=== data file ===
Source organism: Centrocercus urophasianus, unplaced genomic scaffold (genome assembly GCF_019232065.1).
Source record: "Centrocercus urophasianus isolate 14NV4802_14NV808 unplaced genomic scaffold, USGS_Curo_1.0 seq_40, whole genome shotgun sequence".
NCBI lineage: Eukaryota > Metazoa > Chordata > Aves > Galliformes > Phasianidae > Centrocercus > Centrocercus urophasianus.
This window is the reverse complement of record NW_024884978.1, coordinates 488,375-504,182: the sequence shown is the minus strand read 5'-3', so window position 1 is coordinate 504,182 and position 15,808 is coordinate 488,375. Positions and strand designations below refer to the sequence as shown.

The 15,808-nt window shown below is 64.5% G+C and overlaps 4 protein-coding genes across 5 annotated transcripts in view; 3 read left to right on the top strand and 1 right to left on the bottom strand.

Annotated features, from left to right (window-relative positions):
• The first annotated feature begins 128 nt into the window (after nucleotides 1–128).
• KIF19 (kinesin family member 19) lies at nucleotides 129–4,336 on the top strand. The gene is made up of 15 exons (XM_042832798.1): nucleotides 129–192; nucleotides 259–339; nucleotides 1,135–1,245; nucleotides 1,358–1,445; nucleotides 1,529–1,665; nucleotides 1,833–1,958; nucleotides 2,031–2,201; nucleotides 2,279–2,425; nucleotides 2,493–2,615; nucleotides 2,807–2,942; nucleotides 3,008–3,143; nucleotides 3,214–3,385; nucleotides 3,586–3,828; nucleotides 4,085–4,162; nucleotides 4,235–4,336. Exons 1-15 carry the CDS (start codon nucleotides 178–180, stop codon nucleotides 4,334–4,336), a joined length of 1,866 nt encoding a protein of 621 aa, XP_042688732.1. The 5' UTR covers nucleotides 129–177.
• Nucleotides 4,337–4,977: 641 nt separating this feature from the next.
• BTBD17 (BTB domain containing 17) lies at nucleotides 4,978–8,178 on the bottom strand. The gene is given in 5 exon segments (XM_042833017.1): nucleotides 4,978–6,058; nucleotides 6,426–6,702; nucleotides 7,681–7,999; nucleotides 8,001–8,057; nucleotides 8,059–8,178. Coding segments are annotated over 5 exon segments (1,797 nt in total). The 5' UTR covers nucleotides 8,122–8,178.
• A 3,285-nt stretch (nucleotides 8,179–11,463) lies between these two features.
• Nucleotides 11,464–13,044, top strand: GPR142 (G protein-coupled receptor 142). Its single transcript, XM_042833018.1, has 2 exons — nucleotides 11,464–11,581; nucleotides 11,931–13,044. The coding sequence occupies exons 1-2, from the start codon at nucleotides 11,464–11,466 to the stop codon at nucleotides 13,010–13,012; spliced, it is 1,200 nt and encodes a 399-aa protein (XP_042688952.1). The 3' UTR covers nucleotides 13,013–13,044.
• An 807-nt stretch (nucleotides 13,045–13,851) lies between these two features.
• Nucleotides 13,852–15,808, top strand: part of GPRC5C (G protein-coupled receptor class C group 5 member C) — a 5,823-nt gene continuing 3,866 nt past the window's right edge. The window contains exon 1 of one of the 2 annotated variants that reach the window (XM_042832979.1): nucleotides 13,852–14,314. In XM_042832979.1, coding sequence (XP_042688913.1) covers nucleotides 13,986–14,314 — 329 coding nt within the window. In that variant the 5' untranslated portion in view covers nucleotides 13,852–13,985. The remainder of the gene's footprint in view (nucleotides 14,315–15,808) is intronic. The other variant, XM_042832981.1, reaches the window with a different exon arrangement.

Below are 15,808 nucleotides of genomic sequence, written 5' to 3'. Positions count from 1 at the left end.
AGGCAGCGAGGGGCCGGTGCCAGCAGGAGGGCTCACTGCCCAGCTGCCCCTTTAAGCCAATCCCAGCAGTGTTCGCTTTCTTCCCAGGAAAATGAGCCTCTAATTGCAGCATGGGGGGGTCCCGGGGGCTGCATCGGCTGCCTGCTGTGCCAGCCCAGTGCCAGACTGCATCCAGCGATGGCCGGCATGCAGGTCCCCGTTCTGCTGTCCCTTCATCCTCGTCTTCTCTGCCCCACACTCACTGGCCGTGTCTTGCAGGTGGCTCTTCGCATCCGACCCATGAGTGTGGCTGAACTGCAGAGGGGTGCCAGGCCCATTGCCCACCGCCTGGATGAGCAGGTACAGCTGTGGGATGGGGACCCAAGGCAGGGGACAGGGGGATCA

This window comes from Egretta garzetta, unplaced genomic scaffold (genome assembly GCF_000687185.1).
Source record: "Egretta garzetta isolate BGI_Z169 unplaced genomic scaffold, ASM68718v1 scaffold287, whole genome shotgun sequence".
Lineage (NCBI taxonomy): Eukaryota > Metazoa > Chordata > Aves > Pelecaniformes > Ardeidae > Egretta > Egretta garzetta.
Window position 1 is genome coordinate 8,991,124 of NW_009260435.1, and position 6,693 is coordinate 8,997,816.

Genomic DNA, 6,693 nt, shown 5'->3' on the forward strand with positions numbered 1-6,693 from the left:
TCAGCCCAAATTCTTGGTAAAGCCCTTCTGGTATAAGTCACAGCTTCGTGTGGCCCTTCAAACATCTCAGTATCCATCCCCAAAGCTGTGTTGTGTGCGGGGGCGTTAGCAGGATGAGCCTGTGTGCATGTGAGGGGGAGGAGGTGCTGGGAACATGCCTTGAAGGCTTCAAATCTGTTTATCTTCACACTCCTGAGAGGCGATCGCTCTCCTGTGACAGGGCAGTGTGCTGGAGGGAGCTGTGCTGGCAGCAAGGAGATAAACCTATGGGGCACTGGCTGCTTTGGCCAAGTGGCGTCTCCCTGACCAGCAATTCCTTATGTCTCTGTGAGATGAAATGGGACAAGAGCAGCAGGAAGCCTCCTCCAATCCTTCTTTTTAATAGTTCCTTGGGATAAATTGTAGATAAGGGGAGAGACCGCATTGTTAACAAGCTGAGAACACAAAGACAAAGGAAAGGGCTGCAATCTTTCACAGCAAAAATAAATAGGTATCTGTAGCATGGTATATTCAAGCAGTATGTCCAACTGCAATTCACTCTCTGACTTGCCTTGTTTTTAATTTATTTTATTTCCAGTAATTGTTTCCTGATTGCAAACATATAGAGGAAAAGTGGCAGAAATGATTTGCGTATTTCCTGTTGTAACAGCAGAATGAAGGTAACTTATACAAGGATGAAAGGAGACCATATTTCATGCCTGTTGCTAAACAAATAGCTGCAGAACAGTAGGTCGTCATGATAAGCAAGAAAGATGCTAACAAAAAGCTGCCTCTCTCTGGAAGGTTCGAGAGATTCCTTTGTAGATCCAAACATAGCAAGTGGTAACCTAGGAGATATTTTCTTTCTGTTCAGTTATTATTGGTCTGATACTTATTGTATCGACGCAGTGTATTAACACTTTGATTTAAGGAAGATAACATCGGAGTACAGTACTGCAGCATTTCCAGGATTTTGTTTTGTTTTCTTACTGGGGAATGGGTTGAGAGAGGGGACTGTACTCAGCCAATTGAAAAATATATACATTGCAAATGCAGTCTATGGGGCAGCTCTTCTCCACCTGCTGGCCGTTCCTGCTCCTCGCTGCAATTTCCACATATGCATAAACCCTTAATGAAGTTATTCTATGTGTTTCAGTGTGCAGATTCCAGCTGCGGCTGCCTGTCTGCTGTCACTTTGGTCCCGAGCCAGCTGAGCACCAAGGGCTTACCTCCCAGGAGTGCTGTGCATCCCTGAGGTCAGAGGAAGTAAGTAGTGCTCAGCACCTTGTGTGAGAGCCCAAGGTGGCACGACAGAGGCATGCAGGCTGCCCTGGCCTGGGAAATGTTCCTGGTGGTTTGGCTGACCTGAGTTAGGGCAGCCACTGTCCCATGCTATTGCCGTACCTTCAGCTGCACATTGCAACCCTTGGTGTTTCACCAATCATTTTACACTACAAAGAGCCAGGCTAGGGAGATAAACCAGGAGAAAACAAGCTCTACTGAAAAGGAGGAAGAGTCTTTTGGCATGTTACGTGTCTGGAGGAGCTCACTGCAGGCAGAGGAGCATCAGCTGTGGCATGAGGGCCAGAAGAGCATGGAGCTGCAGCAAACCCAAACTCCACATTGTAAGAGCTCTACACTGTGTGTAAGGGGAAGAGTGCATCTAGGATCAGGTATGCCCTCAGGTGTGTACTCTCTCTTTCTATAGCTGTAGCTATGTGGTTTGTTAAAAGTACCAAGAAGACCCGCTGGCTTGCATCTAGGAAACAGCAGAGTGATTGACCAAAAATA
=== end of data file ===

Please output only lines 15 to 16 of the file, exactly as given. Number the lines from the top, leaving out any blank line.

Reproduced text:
Below are 15,808 nucleotides of genomic sequence, written 5' to 3'. Positions count from 1 at the left end.
AGGCAGCGAGGGGCCGGTGCCAGCAGGAGGGCTCACTGCCCAGCTGCCCCTTTAAGCCAATCCCAGCAGTGTTCGCTTTCTTCCCAGGAAAATGAGCCTCTAATTGCAGCATGGGGGGGTCCCGGGGGCTGCATCGGCTGCCTGCTGTGCCAGCCCAGTGCCAGACTGCATCCAGCGATGGCCGGCATGCAGGTCCCCGTTCTGCTGTCCCTTCATCCTCGTCTTCTCTGCCCCACACTCACTGGCCGTGTCTTGCAGGTGGCTCTTCGCATCCGACCCATGAGTGTGGCTGAACTGCAGAGGGGTGCCAGGCCCATTGCCCACCGCCTGGATGAGCAGGTACAGCTGTGGGATGGGGACCCAAGGCAGGGGACAGGGGGATCA